Turning to the dark side of inking = UnprocessedInput
Published May 06 2020 08:51 AM 2,052 Views

We learned how to draw on an InkCanvas and 'convert' the lines drawn into nice polished XAML lines with the previous article Use the UWP Inking platform as input for advanced scenarios. Let's go further and implement a "cut the lines" functionality in order to be able to divide a line in two lines like we would do using a scissor ✂.



Initial code for handling inking and creating XAML Lines

For the starting point, we take the sample code related to the article we just mentioned before.

As a reminder, we have two canvas:

  • One InkCanvas for accepting the drawings.
  • One Canvas for the resulting XAML Shapes.
<InkCanvas x:Name="inkCanvas" />
<Canvas x:Name="ShapesCanvas" />

The code behind for 'converting' strokes is displayed below. When the user finishes to draw a line (StrokesCollected event), we create a XAML Line with the same origin and end as the stroke. Then, we add this XAML line to the canvas and remove the stroke:

public MainPage()

   // Initialize the InkCanvas
   inkCanvas.InkPresenter.InputDeviceTypes =
      Windows.UI.Core.CoreInputDeviceTypes.Mouse |
      Windows.UI.Core.CoreInputDeviceTypes.Pen |

   // When the user finished to draw something on the InkCanvas
   inkCanvas.InkPresenter.StrokesCollected += InkPresenter_StrokesCollected;

private void InkPresenter_StrokesCollected(
   Windows.UI.Input.Inking.InkPresenter sender,
   Windows.UI.Input.Inking.InkStrokesCollectedEventArgs args)
   InkStroke stroke = inkCanvas.InkPresenter.StrokeContainer.GetStrokes().Last();

   Line line = ConvertStrokeToXAMLLine(stroke);

   // We delete the InkStroke from the InkCanvas
   stroke.Selected = true;

private Line ConvertStrokeToXAMLLine(InkStroke stroke)
   var line = new Line();
   line.Stroke = new SolidColorBrush(Windows.UI.Colors.Green);
   line.StrokeThickness = 6;
   // The origin = (X1, Y1)
   line.X1 = stroke.GetInkPoints().First().Position.X;
   line.Y1 = stroke.GetInkPoints().First().Position.Y;
   // The end = (X2, Y2)
   line.X2 = stroke.GetInkPoints().Last().Position.X;
   line.Y2 = stroke.GetInkPoints().Last().Position.Y;

   return line;

Here is the initial application:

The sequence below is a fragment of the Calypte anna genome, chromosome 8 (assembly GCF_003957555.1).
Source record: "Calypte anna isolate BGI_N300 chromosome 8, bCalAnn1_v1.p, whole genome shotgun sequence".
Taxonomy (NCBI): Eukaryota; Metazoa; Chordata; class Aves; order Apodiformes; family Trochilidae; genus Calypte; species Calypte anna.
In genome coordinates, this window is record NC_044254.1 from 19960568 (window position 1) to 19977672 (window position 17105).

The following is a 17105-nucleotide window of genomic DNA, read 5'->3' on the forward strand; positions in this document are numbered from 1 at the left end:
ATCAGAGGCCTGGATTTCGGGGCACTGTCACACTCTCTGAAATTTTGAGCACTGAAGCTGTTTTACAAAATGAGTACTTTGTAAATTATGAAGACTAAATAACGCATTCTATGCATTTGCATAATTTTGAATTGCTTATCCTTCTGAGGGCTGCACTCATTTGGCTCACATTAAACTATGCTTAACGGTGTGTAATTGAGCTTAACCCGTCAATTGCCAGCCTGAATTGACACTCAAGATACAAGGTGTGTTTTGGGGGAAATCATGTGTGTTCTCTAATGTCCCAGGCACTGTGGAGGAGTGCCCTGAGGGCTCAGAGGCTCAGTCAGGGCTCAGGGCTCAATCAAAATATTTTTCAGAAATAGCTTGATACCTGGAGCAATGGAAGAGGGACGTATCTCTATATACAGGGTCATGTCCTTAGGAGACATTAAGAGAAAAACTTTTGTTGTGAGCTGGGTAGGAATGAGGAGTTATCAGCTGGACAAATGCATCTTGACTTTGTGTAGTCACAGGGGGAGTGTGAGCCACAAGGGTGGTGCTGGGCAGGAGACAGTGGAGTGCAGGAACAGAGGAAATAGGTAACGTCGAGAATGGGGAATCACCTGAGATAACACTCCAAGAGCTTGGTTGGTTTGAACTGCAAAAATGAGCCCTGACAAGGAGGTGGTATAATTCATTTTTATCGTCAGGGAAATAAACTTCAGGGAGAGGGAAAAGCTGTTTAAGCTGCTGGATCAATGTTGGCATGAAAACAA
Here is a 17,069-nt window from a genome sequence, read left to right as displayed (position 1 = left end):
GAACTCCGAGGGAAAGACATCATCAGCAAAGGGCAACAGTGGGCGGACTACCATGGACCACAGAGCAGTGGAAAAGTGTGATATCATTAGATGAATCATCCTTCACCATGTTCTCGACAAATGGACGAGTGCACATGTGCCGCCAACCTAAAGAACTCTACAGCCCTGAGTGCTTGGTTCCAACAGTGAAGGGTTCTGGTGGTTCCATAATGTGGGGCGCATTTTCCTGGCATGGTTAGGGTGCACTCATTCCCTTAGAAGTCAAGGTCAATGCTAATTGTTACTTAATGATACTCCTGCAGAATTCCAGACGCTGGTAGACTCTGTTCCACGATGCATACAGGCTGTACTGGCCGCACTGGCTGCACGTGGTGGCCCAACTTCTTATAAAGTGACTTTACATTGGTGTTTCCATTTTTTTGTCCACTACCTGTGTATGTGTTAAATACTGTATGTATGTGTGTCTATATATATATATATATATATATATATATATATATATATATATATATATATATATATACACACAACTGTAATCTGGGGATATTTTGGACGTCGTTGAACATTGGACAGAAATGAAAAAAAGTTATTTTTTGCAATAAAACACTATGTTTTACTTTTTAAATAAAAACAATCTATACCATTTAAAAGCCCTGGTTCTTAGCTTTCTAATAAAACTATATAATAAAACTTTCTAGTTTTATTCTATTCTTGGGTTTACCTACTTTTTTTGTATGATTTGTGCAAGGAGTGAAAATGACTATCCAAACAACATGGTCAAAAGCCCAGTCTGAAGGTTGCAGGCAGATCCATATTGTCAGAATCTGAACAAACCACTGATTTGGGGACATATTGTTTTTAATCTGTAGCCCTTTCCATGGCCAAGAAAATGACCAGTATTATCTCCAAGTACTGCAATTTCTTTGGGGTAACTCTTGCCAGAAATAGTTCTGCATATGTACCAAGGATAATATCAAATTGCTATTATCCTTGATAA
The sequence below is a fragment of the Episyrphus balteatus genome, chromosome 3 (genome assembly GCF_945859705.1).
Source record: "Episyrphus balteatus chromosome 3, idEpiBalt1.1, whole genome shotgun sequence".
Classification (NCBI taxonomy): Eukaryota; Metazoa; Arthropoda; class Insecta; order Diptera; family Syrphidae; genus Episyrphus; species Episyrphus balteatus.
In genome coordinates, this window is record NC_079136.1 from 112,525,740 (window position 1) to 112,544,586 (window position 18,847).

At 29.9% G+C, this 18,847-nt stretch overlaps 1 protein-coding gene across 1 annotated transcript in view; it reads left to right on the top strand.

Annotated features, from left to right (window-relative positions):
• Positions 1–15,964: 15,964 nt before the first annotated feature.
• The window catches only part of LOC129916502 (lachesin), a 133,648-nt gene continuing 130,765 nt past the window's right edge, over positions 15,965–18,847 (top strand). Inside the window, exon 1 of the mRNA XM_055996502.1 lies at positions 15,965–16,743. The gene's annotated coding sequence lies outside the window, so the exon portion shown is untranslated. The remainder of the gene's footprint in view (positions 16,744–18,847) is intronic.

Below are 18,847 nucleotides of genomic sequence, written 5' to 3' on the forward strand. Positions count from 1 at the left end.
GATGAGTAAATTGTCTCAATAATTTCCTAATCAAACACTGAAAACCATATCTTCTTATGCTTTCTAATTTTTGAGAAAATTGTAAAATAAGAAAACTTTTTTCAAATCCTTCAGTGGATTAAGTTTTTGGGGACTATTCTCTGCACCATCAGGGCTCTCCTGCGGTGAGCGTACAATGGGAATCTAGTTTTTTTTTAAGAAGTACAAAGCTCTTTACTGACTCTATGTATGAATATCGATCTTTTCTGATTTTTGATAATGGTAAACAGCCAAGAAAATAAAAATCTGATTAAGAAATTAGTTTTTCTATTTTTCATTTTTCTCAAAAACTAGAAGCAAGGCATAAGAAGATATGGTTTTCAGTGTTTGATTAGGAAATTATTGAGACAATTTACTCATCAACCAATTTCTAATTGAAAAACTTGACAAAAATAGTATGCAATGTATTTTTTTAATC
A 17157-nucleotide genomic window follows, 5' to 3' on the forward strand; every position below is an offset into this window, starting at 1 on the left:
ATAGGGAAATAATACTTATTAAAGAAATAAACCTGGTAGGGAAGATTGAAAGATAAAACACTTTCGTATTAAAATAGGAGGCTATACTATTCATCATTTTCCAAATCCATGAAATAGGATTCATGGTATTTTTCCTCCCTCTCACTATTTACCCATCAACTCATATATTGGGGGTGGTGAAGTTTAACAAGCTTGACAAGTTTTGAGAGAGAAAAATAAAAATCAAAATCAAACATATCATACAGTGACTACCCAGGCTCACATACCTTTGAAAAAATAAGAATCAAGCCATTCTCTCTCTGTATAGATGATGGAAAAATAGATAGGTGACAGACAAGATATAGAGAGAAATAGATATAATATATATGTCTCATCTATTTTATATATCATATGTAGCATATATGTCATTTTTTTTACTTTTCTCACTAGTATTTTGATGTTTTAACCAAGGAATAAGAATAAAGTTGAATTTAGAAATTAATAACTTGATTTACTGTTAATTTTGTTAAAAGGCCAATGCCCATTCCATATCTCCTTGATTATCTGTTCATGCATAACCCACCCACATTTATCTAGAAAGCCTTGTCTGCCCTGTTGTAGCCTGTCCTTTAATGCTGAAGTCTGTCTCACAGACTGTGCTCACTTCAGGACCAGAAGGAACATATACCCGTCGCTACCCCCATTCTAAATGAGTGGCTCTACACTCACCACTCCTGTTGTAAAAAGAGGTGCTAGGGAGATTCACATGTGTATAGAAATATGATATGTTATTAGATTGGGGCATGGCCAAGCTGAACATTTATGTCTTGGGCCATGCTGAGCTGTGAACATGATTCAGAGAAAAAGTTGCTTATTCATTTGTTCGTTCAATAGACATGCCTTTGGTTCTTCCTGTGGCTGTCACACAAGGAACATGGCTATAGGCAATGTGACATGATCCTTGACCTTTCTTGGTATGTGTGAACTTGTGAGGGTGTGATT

Initial windows displaying strokes converted in XAML linesInitial windows displaying strokes converted in XAML lines


We can start now!



The idea: Use the inking input to be able to 'cut' lines

We have the InkCanvas there, ready to accept pen/mouse/touch inputs. It would be great if we could leverage on it to accept interaction for drawing our 'cutting line'. The InkCanvas allows us to do it with UnprocessedInput.


The idea is to allow the InkCanvas to take input (we would like the user to draw a line to cut the XAML lines) but we do not flow this input to the InkPresenter to display the default digital ink. Instead, this input is handled only by our code.

Let's first modify the XAML in order to add a toggle switch to change the input mode between "allow inking" and "cut lines". To do so, we add a grid with two lines. The first line takes the ToogleSwitch control and adapts its height based on the height of the button. The second line takes all the remaining space of the window and shows the two canvas (Let's put the LightGray background color for this line):

		<RowDefinition Height="Auto"></RowDefinition>

	<Grid Grid.Row="0">
		<ToggleSwitch x:Name="cutAShapeToggleSwitch"
			OffContent="Cut lines Off"
			OnContent="Cut lines On"

	<Grid Grid.Row="1" Background="LightGray">

		<Canvas x:Name="ShapesCanvas" />
		<InkCanvas x:Name="inkCanvas" />

The ToggleSwitch is 'off' by default with the OffContent text displayed. If we toggle the control, it will be 'on' and will display the OnContent text. And so on... We get the toggle's changes in the code behind with the ToggleSwitch_Toggled event handler:

private void ToggleSwitch_Toggled(object sender, RoutedEventArgs e)
   ToggleSwitch toggleSwitch = sender as ToggleSwitch;

   if (toggleSwitch.IsOn == true)
      // We go to the "cut the lines" mode
      // We go back to normal



UnprocessedInput unleashed

How can we switch to the "cut the lines" mode and 'take the control' of the inputs? Simply by modifying the inking processing behavior and not accept inputs for inking or erasing. This is done by modifying the InputProcessingConfiguration property of the InkPresenter:

inkCanvas.InkPresenter.InputProcessingConfiguration.Mode = InkInputProcessingMode.None;

Now, as the inking is not processed anymore, we have to do it with our code. We have three events to handle for this:

  • PointerPressed - Every drawing starts with this event. It allows us to execute an initialization code when the user start to draw. Typically, we initiate a XAML Shapes that we will modify for every movement of the pen/touch/mouse.
  • PointerMoved - This event is raised when the user is drawing on the InkCanvas. We can then handle the input and draw or modify some XAML Shapes to follow the input's changes for example.
  • PointerReleased - When the user finished the drawing i.e. when the device surface is not touched anymore, we consider the drawing finished. We can decide to perform actions like selecting/modifying shapes or launch a shapes/character recognition.
inkCanvas.InkPresenter.UnprocessedInput.PointerPressed +=